Then, in the October 19 New York Times Book Review, Buckley has a double review of two memoirs by prominent writers returning to the fold of the Catholic Church: Called Out of Darkness, by Anne Rice (best known for her vampire novels and, more recently, books about the early life of Jesus); and Crossbearer, by Joe Eszterhas (best known as the screenwriter for such funky Hollywood offerings as Basic Instinct and Showgirls). Suffice it to say the famously Catholic William F.'s son is unconvinced by either narrative and has a lot of fun saying so. He even counts himself among the unbelievers, "in whose camp I squat, nervously clutching Christopher Hitchens' pant leg."

Somewhere, in a conservative, Catholic heaven, William F. Buckley is shaking his head, and turning up his recording of the Brandenburg Concertos a little louder. What can you do?

By the way Anne Rice's book -- and the latest by Christopher Buckley -- are available at Accent on Books. And we'd be happy to special order the Joe Eszterhas title.

Thursday, October 16, 2008

A Winner Over There, Nominees Over Here

Tuesday evening to Wednesday morning was a busy period in the world of English language literary awards. On Tuesday evening in London, the 2008 Man Booker Prize for best fiction published by a British Commonwealth author went to the Indian writer Aravind Adiga for his novel, The White Tiger. (Back in July I wrote a post about the Man Booker finalists.) Adiga, 33, is the fourth debut novelist to win the award. His novel -- which the Booker jury said "shocked and entertained in equal measure" -- is an unsentimental portrait of life in India. It was published in paperback in this country last month, and is available at Accent on Books. More about the book and the award can be found at the Man Booker's website.

Then, back in this country on Wednesday morning, the National Book Foundation trotted out Scott Turow to make a video announcement of the finalists for this year's National Book Awards. There are five finalists in each of four categories -- Fiction, Nonfiction, Poetry and Young People's Literature -- and the complete list can be found here. Marilynne Robinson is among the Fiction nominees for Home, the follow-up to her previous novel Gilead, which won the Pulitzer Prize. Peter Matthiesen is another Fiction nominee for his book Shadow Country; earlier in his career he won a nonfiction NBA for The Snow Leopard. Jane Mayer's The Dark Side -- about the Bush administration's "War on Terror" -- may be the best known of the Nonfiction nominees. The nominated poets seem a particularly distinguished group led by Pulitzer Prize winner Richard Howard. And Laurie Halse Anderson, one of the most acclaimed writers of young adult fiction to appear in recent years, is the biggest name in the Young People's Literature category.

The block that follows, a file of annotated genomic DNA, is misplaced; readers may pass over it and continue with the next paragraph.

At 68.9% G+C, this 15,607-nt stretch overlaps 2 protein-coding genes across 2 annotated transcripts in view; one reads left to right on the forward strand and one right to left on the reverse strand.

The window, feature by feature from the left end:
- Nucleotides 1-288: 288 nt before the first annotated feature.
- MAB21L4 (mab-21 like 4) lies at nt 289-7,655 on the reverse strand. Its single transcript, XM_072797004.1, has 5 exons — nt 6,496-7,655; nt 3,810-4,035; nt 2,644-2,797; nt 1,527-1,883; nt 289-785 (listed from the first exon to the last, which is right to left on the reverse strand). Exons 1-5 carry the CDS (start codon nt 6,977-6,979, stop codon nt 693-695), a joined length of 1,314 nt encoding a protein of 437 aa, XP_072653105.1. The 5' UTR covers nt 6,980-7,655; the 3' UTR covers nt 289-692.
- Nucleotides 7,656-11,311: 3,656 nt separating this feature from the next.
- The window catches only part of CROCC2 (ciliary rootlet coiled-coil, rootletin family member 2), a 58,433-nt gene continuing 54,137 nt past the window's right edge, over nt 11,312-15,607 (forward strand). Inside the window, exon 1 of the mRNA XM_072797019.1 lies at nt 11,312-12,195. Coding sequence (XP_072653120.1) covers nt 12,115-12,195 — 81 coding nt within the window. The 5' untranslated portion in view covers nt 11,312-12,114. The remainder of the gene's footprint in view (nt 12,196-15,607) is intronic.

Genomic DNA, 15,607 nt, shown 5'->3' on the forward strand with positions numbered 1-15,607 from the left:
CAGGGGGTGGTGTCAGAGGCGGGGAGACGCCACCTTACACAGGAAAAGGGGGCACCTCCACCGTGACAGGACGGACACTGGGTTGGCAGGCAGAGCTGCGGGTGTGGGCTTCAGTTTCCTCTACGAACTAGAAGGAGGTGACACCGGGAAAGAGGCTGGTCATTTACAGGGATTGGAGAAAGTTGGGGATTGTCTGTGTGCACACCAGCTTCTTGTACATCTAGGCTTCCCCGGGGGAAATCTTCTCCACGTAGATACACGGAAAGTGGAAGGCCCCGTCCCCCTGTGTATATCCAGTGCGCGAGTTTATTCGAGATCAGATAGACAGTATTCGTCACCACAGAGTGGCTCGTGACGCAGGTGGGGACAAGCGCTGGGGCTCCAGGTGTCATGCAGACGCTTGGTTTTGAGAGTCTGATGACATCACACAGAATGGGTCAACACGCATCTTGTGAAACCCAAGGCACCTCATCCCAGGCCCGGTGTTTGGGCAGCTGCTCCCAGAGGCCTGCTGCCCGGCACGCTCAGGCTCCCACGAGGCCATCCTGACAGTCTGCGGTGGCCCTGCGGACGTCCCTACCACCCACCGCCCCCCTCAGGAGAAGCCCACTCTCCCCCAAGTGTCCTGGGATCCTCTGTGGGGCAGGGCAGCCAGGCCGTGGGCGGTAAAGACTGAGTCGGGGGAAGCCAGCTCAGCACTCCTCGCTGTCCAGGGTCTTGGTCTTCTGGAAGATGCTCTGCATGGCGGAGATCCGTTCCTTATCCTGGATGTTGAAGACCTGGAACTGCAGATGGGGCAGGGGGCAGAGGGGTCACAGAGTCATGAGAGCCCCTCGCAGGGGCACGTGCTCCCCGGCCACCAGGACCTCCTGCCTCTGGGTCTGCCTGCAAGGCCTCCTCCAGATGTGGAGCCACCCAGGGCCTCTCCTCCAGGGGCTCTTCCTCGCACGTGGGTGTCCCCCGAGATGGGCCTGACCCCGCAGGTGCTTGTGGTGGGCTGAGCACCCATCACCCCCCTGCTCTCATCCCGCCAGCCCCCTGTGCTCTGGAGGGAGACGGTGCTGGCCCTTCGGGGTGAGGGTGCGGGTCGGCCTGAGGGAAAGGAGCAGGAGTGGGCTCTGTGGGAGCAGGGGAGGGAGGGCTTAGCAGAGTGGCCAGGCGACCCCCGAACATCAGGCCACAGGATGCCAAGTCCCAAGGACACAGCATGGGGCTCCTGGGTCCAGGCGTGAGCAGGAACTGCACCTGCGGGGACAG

There is a Western North Carolina connection to this year's National Book Awards: Gail Godwin, who grew up in Asheville, presides over the judges charged with picking this year's winner in Fiction.

Wednesday, October 15, 2008

When all else fails...

One of our best customers was in the store this morning, and we were chatting about the effect of the current economic turmoil on the book business (the effect is not particularly positive). He commented, "Well, if everything falls apart, at least I'll have something to read."

That reminded me of a passage from Dylan Thomas' A Child's Christmas in Wales. It's Christmas Eve afternoon, and the narrator and his friend Jim Prothero hear a commotion coming from Jim's house where a fire has evidently broken out. By the time they get there the only thing evident is smoke, but the boys are nonetheless sent out to call the fire brigade (hopefully I'm not violating a copyright here):

"...we...called the fire brigade, and soon the fire engine came and three tall men in helmets brought a hose into the house and Mr. Prothero got out just in time before they turned it on. Nobody could have had a noisier Christmas Eve. And when the firemen turned off the hose and were standing in the wet, smoky room, Jim's aunt, Miss Prothero, came downstairs and peered in at them. Jim and I waited, very quietly, to hear what she would say to them.

"She said the right thing, always. She looked at the three tall firemen in their shining helmets, standing among the smoke and cinders and dissolving snowballs, and she said:

"'Would you like anything to read?'"

Monday, October 13, 2008

I guess they didn't have buses in the 15th century

They say that lightning never strikes the same place twice, but evidently that isn't true of buses. Just ask Susan Mirabaud. She is the owner of the 15th Century Bookshop, located in the town of Lewes, in Sussex County, England. Her store's name comes from the fact that it is indeed located in a building dating from the 15th century, a building in which Mirabaud also lives. Five years ago a double-decker bus swerved into her building damaging the roof and the overhang. Then last month, it happened again. As you might imagine, Mirabaud was not happy, and demanded that action be taken; after all, she pointed out, this was not just any 15th century building -- it was the only unaltered 15th century building in town (as a Yank I of course find it hard to imagine living in a town with one 19th century building, not to mention numerous 15th century buildings). After all, Mirabaud reasoned, "there is only so much a 15th century building can take."